With writing now being my only source of income, hours spent writing for free (or for ISK) feels like a frivolous indulgence when I need to be building a new future. This may also explain the lack of content on Freebooted, although I intend to maintain that in some regard.

In truth, I would love to have continued running the Banters and posting more. Essentially, they became how I played EVE. Letting the Banters go is genuinely quite a heart-rending proposition and feels like an end I wouldn't choose.

But time and tide and all that, the community marches on regardless. I will certainly be continuing as an EVE writer, observer and occasional player/ship-spinner too.

I hope we can find a new Blog Banter custodian who can keep the tradition alive. I'll be consulting the Banter mailing list members, but please contact me via email (seismic[dot]stan[at]gmail[dot]com) or Twitter or any of the other comms channels we have available if you have any thoughts. Hell, write a blog post and link it in the comments below if you like - that would be fitting after all.

Whatever way the wind blows, it's been an absolute privilege.

Mat/Stan

Thursday, 18 April 2013

The Fanfest Mindhack



Ah, CCP. They do it to me every year.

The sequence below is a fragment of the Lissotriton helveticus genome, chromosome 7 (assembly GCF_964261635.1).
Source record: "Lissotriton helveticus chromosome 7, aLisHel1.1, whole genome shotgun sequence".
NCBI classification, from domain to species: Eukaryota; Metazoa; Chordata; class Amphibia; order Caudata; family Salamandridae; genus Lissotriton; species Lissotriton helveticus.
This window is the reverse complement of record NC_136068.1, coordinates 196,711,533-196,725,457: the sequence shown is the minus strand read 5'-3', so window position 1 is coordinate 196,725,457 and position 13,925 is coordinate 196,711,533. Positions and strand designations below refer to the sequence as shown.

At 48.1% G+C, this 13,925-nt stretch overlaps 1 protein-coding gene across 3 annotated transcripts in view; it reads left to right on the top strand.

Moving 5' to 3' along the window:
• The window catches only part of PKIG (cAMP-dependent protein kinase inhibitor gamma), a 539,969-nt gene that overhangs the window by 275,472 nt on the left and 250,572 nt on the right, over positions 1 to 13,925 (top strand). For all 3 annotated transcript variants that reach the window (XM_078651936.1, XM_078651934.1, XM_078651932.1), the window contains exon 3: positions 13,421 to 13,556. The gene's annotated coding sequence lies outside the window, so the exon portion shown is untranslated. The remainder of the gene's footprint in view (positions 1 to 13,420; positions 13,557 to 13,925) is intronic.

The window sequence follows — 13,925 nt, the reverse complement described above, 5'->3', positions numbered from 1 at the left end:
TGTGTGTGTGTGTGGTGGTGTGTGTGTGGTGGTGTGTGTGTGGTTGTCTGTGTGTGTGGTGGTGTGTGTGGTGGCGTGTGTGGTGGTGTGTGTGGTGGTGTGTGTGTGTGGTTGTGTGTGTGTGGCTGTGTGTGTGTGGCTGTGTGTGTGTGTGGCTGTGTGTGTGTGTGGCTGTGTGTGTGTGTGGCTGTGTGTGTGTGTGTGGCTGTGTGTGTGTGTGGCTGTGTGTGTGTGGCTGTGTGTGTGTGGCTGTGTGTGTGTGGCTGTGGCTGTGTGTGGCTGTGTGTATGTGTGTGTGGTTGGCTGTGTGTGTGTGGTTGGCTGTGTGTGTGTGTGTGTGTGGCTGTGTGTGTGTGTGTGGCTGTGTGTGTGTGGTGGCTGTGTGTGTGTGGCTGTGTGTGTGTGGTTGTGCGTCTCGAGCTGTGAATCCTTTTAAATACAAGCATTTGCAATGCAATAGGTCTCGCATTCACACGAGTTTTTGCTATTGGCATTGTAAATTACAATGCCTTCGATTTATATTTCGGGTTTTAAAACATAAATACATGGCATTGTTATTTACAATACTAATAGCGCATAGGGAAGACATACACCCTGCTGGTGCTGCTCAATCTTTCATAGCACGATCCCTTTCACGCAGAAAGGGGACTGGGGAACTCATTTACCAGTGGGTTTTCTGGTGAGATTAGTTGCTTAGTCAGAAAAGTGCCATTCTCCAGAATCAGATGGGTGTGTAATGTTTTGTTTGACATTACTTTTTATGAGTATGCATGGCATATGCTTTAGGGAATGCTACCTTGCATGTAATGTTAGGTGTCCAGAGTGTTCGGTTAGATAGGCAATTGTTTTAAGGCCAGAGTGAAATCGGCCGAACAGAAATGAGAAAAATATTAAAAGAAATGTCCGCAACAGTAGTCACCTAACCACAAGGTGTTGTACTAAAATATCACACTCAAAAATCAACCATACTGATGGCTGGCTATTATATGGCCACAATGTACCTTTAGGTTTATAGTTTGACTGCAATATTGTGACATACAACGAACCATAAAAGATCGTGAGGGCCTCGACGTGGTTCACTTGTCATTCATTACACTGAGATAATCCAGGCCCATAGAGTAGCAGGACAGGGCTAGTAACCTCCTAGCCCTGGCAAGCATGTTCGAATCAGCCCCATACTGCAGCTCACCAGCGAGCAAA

Lately, I've quite happily been bumbling along enjoying EVE Online from the sidelines, having finally grown comfortable with my lot as an observer, commentator, volunteer community manager and casual participator. In my reinvented life as a sleep-deprived new father and nascent professional writer, I simply do not have the time to invest in an active and meaningful EVE career in the way we know it should be done.

But I'm content. I still get to take part in fits and starts and lately I've been getting a contented glow as the things I've championed in the past start to manifest; a greater respect for EVE's lore, live events, a broader development strategy, better camera tools, Vagabond frills, picture-in-picture targeting (we're still waiting Torfi). Whether or not I played a part in planting some of those seeds, I feel almost like my work here is done. I've been around since 2003, after all, there's a new generation in town these days, who seem to have plenty so say for themselves.

Leaving Orbit?

Then, like a shot of adrenaline into the heart of the community, Fanfest happens. The conversational pulse quickens, rumours circulate of fantastic new concepts, game-changing revelations, bold new strategies. I go down with a bad case of enthusiasm and desperately need to know more. On reflection, I'm starting to think of my relationship with EVE Online as less of an addiction and more of a blood-borne pathogen which is generally symptomless aside from the occasional flare-up.

In any case, I'm pretty sure there are dark arts at work. They're not called Crowd Control Productions for nothing y'know.

The Voice of the Mysterons

Today saw the release of the official Fanfest 2013 programme, which has further inflamed my symptoms. In it, just beyond a picture of Hilmar looking like a cherubic flame-haired Obi-Wan Kenobi (or a ginger Father Christmas) lays the Fanfest schedule. It is a packed schedule to whose frustrating tune I will dance for three days next week as I try to attend as many of the overlapping and conflicting events and roundtables as I can.